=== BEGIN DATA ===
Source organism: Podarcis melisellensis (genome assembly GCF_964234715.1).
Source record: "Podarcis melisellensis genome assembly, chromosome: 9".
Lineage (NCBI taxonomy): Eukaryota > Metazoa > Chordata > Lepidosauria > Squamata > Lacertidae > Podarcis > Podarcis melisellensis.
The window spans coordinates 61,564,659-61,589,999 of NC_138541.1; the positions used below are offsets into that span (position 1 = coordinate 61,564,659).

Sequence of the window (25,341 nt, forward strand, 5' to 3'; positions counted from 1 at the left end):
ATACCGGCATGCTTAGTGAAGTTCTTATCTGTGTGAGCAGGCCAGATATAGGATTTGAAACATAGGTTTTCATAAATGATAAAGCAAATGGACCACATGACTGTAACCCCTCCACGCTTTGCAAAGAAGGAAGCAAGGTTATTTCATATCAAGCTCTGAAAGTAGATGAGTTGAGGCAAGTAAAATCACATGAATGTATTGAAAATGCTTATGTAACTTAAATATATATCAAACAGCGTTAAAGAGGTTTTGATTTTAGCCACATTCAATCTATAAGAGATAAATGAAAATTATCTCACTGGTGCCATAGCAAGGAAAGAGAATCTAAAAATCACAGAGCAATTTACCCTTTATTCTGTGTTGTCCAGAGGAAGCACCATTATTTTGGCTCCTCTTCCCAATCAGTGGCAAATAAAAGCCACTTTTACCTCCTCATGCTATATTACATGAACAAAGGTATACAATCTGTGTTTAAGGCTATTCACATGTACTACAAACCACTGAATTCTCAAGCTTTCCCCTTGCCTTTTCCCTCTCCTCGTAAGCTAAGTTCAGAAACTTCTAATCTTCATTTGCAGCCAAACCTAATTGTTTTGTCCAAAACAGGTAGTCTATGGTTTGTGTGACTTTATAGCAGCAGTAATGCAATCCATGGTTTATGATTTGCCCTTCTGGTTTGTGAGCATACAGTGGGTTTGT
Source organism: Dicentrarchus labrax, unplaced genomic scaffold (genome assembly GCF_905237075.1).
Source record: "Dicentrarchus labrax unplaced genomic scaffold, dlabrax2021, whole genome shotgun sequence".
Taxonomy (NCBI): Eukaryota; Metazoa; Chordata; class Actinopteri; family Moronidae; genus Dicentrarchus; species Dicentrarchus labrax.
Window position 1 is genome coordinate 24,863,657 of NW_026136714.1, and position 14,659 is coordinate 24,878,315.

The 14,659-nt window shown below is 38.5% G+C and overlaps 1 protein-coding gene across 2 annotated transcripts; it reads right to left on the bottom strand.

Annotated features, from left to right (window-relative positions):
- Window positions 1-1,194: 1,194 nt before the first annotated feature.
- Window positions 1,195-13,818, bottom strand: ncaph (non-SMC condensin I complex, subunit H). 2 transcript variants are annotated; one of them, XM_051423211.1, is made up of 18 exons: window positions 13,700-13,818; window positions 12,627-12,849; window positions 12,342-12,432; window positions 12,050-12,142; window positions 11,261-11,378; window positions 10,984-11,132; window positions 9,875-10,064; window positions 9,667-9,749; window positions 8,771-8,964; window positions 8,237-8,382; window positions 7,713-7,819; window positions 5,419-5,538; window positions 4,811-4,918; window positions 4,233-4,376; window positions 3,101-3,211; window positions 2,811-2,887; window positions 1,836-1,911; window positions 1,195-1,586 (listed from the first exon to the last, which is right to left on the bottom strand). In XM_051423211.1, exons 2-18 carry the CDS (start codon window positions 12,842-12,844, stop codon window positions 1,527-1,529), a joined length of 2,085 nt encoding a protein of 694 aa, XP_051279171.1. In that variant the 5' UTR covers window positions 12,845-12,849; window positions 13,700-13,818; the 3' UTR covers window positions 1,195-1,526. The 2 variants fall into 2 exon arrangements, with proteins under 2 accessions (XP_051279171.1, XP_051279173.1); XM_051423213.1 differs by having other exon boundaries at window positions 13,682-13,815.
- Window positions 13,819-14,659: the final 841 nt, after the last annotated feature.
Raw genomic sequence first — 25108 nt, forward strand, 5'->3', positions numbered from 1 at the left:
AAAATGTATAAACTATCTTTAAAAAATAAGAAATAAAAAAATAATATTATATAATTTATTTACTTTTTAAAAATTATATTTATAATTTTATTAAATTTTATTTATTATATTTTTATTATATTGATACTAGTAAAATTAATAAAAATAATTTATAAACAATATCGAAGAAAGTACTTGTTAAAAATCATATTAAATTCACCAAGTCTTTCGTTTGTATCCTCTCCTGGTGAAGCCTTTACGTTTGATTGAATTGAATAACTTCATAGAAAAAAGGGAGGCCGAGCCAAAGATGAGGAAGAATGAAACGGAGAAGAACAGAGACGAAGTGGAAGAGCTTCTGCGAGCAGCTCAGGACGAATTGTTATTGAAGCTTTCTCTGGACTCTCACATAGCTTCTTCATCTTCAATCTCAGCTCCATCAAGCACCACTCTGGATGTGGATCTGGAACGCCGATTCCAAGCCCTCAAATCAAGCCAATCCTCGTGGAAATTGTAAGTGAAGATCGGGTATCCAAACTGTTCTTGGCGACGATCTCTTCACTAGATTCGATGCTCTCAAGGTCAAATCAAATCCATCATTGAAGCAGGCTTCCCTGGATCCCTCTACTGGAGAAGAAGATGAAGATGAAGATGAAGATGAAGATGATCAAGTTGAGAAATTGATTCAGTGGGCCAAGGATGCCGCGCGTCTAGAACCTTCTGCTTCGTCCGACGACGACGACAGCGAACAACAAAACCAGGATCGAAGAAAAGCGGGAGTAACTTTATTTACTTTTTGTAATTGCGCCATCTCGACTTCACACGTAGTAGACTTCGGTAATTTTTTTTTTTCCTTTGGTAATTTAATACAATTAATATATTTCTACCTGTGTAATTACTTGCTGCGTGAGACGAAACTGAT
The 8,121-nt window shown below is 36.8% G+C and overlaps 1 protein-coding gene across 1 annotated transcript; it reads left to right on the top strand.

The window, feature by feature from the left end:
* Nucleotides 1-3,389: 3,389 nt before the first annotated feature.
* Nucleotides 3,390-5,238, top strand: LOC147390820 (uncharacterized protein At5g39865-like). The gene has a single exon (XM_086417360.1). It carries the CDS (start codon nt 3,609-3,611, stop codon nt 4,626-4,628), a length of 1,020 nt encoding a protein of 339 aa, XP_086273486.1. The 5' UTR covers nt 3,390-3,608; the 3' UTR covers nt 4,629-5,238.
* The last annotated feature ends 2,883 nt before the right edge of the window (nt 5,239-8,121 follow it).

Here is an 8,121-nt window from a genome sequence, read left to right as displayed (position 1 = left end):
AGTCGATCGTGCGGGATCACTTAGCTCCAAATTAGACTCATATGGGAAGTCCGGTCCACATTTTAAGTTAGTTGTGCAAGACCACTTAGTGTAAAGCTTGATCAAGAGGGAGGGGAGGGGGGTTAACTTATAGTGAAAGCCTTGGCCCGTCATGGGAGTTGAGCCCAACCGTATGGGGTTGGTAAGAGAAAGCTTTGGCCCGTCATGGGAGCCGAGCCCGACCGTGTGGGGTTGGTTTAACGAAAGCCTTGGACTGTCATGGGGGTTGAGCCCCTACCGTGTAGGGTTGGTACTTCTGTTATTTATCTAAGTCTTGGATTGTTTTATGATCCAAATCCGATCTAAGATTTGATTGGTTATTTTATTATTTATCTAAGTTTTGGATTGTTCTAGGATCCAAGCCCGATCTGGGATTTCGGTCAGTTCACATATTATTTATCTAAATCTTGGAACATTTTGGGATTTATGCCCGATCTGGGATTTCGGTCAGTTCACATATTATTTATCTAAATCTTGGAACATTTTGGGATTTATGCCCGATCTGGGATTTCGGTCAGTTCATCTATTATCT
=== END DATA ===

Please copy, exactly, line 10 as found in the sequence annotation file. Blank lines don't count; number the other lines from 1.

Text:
Window position 1 is genome coordinate 24,863,657 of NW_026136714.1, and position 14,659 is coordinate 24,878,315.